A book that, put simply, describes in many ways that randomness plays a large role in the world around us, even though it might often look like skill (no, luck) or determination (no, luck) or causality (no, randomness).
It made me think about things that sounded trivial at first, but when connected to something I know, I had some revelations.
Taleb connects a lot of different disciplines (philosophy, mathematics, economics and, I guess, some more).
In many places, I really like his writing and way of expressing things.
This was written as a stream of thoughts (Taleb views himself as an essayist). What might be meant to appear deep and clever was just lacking structure and clarity in places.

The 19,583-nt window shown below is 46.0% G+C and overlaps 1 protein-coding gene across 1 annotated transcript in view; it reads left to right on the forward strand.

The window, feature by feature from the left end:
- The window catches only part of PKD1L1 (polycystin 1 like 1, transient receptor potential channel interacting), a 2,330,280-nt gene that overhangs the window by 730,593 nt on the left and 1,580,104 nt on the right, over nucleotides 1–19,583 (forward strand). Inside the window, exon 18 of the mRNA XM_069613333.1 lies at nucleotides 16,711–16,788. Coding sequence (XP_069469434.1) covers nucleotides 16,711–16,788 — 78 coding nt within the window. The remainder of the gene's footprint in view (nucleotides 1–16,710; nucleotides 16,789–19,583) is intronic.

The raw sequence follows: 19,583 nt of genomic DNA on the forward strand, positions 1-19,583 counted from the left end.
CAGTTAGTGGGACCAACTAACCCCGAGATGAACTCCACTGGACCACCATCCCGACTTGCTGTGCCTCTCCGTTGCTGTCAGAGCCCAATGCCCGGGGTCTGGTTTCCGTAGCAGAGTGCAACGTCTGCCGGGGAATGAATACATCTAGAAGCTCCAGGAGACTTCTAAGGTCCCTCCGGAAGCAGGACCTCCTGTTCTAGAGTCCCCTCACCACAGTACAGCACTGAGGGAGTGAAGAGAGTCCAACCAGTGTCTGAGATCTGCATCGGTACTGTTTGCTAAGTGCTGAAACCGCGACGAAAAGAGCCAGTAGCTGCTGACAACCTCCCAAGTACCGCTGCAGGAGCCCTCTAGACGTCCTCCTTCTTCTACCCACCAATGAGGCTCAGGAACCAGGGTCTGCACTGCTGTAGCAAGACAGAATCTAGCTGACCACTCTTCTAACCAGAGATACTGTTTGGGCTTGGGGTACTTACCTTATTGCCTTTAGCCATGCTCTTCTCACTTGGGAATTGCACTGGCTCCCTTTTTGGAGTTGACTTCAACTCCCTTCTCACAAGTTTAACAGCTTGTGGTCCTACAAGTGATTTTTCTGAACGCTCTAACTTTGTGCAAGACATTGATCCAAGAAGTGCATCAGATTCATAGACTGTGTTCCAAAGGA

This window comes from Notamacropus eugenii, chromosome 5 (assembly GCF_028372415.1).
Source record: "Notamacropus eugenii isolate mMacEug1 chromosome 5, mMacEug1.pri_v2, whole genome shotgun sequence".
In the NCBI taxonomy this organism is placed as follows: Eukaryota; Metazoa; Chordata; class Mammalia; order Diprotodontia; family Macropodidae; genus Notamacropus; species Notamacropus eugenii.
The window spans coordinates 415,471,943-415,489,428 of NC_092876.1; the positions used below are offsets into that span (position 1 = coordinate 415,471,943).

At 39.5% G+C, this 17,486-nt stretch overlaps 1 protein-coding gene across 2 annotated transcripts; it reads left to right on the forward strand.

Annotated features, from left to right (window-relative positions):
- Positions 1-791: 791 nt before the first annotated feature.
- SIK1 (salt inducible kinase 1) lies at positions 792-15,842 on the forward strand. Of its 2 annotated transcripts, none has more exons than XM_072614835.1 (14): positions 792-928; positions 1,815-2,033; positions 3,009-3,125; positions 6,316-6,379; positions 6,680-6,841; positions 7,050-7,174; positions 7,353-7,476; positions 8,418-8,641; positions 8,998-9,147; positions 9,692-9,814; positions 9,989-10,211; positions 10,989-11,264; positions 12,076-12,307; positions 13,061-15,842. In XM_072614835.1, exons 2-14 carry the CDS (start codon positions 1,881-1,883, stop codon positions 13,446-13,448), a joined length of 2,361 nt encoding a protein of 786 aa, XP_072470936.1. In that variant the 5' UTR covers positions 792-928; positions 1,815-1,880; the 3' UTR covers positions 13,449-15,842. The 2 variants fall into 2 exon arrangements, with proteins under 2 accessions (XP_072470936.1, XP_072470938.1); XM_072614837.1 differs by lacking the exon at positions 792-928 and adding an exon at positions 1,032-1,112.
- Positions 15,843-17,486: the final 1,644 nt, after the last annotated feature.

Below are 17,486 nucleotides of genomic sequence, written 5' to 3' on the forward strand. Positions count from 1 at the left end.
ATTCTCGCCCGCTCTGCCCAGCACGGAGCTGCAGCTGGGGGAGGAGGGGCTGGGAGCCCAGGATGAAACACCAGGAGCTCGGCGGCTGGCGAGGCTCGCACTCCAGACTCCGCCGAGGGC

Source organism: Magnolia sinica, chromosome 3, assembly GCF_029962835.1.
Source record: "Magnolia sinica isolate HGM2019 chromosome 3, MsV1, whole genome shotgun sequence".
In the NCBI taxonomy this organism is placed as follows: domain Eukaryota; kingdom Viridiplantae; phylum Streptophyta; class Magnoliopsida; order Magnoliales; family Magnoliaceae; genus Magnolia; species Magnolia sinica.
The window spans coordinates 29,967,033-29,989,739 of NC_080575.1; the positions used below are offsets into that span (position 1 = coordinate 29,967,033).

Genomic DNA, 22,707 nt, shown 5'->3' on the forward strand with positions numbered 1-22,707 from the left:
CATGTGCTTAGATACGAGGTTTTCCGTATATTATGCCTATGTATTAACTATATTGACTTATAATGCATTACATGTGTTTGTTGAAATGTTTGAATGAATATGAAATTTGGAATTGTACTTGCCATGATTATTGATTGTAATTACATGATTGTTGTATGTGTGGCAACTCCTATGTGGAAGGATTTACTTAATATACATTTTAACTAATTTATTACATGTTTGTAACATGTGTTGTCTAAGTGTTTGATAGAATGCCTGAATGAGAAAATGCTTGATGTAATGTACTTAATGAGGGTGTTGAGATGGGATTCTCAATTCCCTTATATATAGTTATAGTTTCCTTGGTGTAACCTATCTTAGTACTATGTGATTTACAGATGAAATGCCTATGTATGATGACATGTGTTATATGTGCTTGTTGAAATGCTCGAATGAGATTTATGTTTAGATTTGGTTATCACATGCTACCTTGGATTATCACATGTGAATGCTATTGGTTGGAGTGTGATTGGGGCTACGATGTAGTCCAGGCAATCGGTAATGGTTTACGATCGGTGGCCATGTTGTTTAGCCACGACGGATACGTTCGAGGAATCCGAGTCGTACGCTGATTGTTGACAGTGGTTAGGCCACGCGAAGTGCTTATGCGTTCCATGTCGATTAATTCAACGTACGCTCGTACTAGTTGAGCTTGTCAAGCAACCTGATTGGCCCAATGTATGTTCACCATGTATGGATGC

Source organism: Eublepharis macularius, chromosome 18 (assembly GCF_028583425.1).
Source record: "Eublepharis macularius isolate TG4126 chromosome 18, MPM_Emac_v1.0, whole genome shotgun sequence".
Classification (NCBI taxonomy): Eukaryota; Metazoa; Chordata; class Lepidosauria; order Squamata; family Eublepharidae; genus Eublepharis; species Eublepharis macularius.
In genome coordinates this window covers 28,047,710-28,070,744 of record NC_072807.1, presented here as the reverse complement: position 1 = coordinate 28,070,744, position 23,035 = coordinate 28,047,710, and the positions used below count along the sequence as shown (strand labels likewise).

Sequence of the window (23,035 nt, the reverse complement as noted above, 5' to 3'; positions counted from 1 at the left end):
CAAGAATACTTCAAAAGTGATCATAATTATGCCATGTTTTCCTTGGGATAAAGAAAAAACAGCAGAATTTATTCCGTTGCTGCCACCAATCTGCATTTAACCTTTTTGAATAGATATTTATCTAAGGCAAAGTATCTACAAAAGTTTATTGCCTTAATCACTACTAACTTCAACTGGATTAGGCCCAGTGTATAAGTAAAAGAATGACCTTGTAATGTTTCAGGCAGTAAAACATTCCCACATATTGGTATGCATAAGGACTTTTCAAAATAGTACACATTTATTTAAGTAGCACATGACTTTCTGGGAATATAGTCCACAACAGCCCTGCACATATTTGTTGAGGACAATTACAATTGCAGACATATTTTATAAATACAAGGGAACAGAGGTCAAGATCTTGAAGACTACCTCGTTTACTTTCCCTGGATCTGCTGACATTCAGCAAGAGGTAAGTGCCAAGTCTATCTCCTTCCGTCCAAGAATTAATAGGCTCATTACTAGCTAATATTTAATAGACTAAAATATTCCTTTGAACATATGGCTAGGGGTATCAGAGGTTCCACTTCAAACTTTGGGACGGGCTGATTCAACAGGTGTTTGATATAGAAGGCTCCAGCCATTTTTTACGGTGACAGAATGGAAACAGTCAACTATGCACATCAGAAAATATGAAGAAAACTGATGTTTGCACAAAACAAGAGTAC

I am sometimes bugged by the extreme examples he chooses, where a trader loses everything not only because randomness hits, but because in their private life they have also invested everything in high-risk products. Reality is more nuanced than that, but I guess it's enough to make his point.
Often 'his point' simply appears to be to rant about all traders (except himself) or all holders of an MBA (except for himself) or all people who have succeeded by chance (except, maybe, for himself?). Taleb tries really hard to sound like someone you would want to be around for too long. Not sire if that's true, or just a character he plays.
To finish positively, however, I like some of his conclusions. We might not be able to control and even understand randomness around us, but we are able to control our attitude, and just make the best out of every situation.